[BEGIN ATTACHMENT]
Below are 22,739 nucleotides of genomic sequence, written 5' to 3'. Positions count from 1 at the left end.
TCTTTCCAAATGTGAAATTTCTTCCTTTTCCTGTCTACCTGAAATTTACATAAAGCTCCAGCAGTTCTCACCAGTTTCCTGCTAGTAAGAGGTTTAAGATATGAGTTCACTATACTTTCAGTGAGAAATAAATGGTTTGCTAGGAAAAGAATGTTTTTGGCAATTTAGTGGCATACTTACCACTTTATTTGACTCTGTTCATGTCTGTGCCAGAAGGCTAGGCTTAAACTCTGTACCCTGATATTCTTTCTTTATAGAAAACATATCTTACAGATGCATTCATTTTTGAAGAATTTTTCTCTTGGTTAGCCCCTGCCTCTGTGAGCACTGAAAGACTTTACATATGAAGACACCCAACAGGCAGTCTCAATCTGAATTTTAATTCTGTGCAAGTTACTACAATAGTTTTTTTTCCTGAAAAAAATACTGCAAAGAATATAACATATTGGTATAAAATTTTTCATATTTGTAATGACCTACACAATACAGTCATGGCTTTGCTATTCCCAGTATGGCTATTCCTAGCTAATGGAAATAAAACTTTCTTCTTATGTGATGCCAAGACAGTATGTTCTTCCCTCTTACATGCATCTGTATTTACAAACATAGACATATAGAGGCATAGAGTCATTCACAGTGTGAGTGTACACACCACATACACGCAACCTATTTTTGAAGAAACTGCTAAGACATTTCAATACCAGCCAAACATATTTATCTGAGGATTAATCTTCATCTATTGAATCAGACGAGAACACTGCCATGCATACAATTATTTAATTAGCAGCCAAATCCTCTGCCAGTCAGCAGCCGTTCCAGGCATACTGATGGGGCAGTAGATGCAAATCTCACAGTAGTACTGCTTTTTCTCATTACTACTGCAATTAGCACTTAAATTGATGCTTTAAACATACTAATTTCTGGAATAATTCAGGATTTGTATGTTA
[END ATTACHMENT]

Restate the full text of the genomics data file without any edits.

Below are 22,739 nucleotides of genomic sequence, written 5' to 3'. Positions count from 1 at the left end.
TCTTTCCAAATGTGAAATTTCTTCCTTTTCCTGTCTACCTGAAATTTACATAAAGCTCCAGCAGTTCTCACCAGTTTCCTGCTAGTAAGAGGTTTAAGATATGAGTTCACTATACTTTCAGTGAGAAATAAATGGTTTGCTAGGAAAAGAATGTTTTTGGCAATTTAGTGGCATACTTACCACTTTATTTGACTCTGTTCATGTCTGTGCCAGAAGGCTAGGCTTAAACTCTGTACCCTGATATTCTTTCTTTATAGAAAACATATCTTACAGATGCATTCATTTTTGAAGAATTTTTCTCTTGGTTAGCCCCTGCCTCTGTGAGCACTGAAAGACTTTACATATGAAGACACCCAACAGGCAGTCTCAATCTGAATTTTAATTCTGTGCAAGTTACTACAATAGTTTTTTTTCCTGAAAAAAATACTGCAAAGAATATAACATATTGGTATAAAATTTTTCATATTTGTAATGACCTACACAATACAGTCATGGCTTTGCTATTCCCAGTATGGCTATTCCTAGCTAATGGAAATAAAACTTTCTTCTTATGTGATGCCAAGACAGTATGTTCTTCCCTCTTACATGCATCTGTATTTACAAACATAGACATATAGAGGCATAGAGTCATTCACAGTGTGAGTGTACACACCACATACACGCAACCTATTTTTGAAGAAACTGCTAAGACATTTCAATACCAGCCAAACATATTTATCTGAGGATTAATCTTCATCTATTGAATCAGACGAGAACACTGCCATGCATACAATTATTTAATTAGCAGCCAAATCCTCTGCCAGTCAGCAGCCGTTCCAGGCATACTGATGGGGCAGTAGATGCAAATCTCACAGTAGTACTGCTTTTTCTCATTACTACTGCAATTAGCACTTAAATTGATGCTTTAAACATACTAATTTCTGGAATAATTCAGGATTTGTATGTTA